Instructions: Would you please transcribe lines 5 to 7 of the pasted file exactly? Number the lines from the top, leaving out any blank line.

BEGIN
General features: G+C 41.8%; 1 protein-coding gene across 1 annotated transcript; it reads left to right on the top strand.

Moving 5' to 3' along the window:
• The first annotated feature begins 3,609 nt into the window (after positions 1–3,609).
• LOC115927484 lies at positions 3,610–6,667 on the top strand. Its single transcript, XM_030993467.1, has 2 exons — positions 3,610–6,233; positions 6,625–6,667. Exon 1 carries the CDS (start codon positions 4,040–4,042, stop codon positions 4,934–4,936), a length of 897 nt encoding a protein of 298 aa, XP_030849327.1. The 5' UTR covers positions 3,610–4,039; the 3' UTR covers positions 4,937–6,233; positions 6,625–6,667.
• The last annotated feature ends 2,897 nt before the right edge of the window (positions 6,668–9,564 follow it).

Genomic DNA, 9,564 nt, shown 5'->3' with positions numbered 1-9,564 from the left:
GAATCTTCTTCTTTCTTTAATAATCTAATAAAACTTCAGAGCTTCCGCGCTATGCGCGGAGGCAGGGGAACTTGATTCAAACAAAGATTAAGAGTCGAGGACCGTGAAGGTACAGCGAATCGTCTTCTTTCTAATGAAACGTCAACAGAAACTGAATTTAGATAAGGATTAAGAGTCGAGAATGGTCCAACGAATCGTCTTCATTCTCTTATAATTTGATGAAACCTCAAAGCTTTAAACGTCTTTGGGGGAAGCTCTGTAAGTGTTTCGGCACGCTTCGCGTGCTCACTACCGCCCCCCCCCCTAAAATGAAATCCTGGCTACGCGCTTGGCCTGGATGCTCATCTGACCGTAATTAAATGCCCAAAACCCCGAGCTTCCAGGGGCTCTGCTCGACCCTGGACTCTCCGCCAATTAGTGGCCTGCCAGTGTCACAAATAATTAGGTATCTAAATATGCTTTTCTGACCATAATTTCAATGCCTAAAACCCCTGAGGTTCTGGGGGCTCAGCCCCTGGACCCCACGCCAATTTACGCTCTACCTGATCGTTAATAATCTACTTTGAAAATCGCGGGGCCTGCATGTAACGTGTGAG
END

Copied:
• The last annotated feature ends 2,897 nt before the right edge of the window (positions 6,668–9,564 follow it).

Genomic DNA, 9,564 nt, shown 5'->3' with positions numbered 1-9,564 from the left:
GAATCTTCTTCTTTCTTTAATAATCTAATAAAACTTCAGAGCTTCCGCGCTATGCGCGGAGGCAGGGGAACTTGATTCAAACAAAGATTAAGAGTCGAGGACCGTGAAGGTACAGCGAATCGTCTTCTTTCTAATGAAACGTCAACAGAAACTGAATTTAGATAAGGATTAAGAGTCGAGAATGGTCCAACGAATCGTCTTCATTCTCTTATAATTTGATGAAACCTCAAAGCTTTAAACGTCTTTGGGGGAAGCTCTGTAAGTGTTTCGGCACGCTTCGCGTGCTCACTACCGCCCCCCCCCCTAAAATGAAATCCTGGCTACGCGCTTGGCCTGGATGCTCATCTGACCGTAATTAAATGCCCAAAACCCCGAGCTTCCAGGGGCTCTGCTCGACCCTGGACTCTCCGCCAATTAGTGGCCTGCCAGTGTCACAAATAATTAGGTATCTAAATATGCTTTTCTGACCATAATTTCAATGCCTAAAACCCCTGAGGTTCTGGGGGCTCAGCCCCTGGACCCCACGCCAATTTACGCTCTACCTGATCGTTAATAATCTACTTTGAAAATCGCGGGGCCTGCATGTAACGTGTGAG